Praise for Theaters of Madness:

"Benjamin Reiss has in important and novel ways successfully linked the history of the mental hospital to crucial developments in American culture. No one before has made so many fascinating connections between the idea and practice of the asylum and the intellectual production of the antebellum era. Both students of asylums and students of culture will find Theaters of Madness provocative and illuminating." —David J. Rothman, Columbia University

"In Benjamin Reiss’s hands, the asylum becomes both an arena for debating cultural assumptions and beliefs and an institution that itself changes the social order. This is a deeply engaging study of a fascinating topic.”—Priscilla Wald, Duke University

+More Praise for Theaters of Madness

"Engaging and thoughtful, Theaters of Madness captures the 'texture of a time unlike our own' when 'the treatment of mental illness was central to national debates about democracy, freedom, and modernity." —Thomas Augst Common-Place

"Theaters of Madness is a great book. Energetically written… it provides a stimulating account of the intersections between insane asylums and nineteenth-century American culture… An authoritative handling of its subject." —Andrew Monagham, The British Society for Literature and Science reviews

"The real delight of Reiss’s authoritative study is its readability and fascinating insights into the past: mental health may well have a murky and wilfully obtuse heritage, but this book comprehensively sets many records straight." —Stephen Weeks, Journal of Mental Health

"Startlingly engaging... extremely wide-ranging and interesting..Theaters of Madness offers a rich read of nineteenth-century America’s grappling with one of the most intractable aspects of the human condition." —Robert H. Abzug, Journal of the History of Behavioral Sciences

"Benjamin Reiss brings a fresh and balanced perspective to a contentious subject. A literary scholar, Reiss persuasively captures in clear prose “the texture of a time when the treatment of the insane was a central topic in cultural conversations about democracy, freedom, and modernity." —Lawrence Goodheart, Journal of American History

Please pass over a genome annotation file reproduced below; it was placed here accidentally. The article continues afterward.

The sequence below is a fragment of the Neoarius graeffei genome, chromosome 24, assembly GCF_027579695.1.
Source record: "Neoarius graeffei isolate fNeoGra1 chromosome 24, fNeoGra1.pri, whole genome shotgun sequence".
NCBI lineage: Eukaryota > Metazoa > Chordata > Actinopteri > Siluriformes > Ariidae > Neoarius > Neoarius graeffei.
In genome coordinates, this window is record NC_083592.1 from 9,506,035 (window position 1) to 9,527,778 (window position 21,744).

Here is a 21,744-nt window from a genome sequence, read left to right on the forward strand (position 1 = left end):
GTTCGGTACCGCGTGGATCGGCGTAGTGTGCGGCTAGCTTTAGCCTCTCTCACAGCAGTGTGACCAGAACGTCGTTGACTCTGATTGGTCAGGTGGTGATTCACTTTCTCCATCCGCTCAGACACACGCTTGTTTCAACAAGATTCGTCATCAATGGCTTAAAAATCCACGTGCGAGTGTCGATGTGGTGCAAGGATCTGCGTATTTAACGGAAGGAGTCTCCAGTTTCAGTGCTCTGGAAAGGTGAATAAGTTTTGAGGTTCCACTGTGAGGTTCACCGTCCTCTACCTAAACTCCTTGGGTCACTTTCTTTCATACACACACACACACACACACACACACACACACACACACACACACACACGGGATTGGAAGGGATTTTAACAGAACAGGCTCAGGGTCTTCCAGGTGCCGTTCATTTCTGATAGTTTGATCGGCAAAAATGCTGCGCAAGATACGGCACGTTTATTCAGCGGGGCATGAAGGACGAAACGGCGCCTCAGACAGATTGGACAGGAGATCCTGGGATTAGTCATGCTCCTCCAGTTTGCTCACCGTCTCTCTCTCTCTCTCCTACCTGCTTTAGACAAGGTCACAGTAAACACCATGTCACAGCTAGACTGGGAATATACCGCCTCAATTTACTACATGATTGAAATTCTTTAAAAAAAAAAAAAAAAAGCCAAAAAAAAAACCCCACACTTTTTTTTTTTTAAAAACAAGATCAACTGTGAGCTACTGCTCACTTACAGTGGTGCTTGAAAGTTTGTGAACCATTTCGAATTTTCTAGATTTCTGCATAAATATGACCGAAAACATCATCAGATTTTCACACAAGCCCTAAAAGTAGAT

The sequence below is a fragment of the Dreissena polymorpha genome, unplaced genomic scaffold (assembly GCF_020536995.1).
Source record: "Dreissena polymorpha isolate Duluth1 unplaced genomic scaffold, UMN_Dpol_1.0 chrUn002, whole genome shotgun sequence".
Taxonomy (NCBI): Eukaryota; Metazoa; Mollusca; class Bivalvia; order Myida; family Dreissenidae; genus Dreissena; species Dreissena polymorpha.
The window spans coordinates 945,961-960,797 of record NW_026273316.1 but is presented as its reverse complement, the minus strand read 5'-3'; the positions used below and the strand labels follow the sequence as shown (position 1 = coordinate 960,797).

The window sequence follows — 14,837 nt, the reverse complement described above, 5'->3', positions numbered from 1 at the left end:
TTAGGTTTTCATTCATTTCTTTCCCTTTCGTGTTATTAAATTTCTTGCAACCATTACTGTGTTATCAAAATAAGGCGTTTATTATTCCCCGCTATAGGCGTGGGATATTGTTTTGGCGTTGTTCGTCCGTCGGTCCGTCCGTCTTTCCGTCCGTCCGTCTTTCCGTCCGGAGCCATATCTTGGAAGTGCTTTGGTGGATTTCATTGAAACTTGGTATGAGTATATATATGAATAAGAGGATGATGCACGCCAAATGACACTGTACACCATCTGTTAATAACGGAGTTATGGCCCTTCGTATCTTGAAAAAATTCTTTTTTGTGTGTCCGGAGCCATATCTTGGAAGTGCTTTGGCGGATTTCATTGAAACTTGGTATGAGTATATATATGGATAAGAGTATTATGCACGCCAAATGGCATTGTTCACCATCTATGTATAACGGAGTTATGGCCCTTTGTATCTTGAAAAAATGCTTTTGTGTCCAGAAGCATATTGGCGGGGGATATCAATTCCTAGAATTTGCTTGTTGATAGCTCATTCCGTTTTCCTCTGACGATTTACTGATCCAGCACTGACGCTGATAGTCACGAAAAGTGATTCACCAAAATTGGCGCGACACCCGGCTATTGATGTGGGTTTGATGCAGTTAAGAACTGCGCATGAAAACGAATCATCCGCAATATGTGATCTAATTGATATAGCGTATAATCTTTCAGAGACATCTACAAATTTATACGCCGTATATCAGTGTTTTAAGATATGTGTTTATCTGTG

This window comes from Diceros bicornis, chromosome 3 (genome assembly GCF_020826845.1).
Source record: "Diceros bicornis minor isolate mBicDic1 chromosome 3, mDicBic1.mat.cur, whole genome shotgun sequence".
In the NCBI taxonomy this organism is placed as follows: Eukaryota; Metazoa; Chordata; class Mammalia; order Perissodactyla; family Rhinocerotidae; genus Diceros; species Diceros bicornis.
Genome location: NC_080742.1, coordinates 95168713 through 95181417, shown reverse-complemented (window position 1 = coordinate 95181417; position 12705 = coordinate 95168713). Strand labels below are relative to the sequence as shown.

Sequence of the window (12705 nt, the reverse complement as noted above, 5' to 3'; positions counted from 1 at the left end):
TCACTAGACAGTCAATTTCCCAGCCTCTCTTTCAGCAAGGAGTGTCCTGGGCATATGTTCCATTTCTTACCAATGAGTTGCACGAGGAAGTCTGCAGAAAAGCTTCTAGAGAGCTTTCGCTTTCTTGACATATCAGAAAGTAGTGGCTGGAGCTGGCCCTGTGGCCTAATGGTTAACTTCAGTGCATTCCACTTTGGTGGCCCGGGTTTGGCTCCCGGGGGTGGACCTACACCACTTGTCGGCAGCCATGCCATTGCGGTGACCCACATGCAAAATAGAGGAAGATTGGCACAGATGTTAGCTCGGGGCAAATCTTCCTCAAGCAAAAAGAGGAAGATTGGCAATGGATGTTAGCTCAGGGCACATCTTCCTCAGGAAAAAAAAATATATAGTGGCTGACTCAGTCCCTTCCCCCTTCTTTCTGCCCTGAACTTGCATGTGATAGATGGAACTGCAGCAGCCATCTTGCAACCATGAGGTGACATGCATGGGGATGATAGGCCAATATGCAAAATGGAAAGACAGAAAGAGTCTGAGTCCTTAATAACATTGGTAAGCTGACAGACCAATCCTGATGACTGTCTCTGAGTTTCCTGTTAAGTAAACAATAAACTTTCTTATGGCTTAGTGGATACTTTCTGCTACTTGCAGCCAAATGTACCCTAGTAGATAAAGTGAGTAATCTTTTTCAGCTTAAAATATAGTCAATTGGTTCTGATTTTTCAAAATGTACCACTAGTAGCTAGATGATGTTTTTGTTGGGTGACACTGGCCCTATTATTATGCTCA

Theaters of Madness: Insane Asylums and Nineteenth-Century American Culture

In the mid-1800s, a utopian movement to rehabilitate the insane resulted in a wave of publicly funded asylums—many of which became unexpected centers of cultural activity. Housed in magnificent structures with lush grounds, patients participated in theatrical programs, debating societies, literary journals, schools, and religious services. Theaters of Madness explores both the culture these rich offerings fomented and the asylum’s place in the fabric of nineteenth-century life, reanimating a time when the treatment of the insane was a central topic in debates over democracy, freedom, and modernity.

Benjamin Reiss explores the creative lives of patients and the cultural demands of their doctors. Their frequently clashing views turned practically all of American culture—from blackface minstrel shows to the works of William Shakespeare—into a battlefield in the war on insanity. Reiss also shows how asylums touched the lives and shaped the writing of key figures, such as Emerson and Poe, who viewed the system alternately as the fulfillment of a democratic ideal and as a kind of medical enslavement. Without neglecting this troubling contradiction, Theaters of Madness prompts us to reflect on what our society can learn from a generation that urgently and creatively tried to solve the problem of mental illness.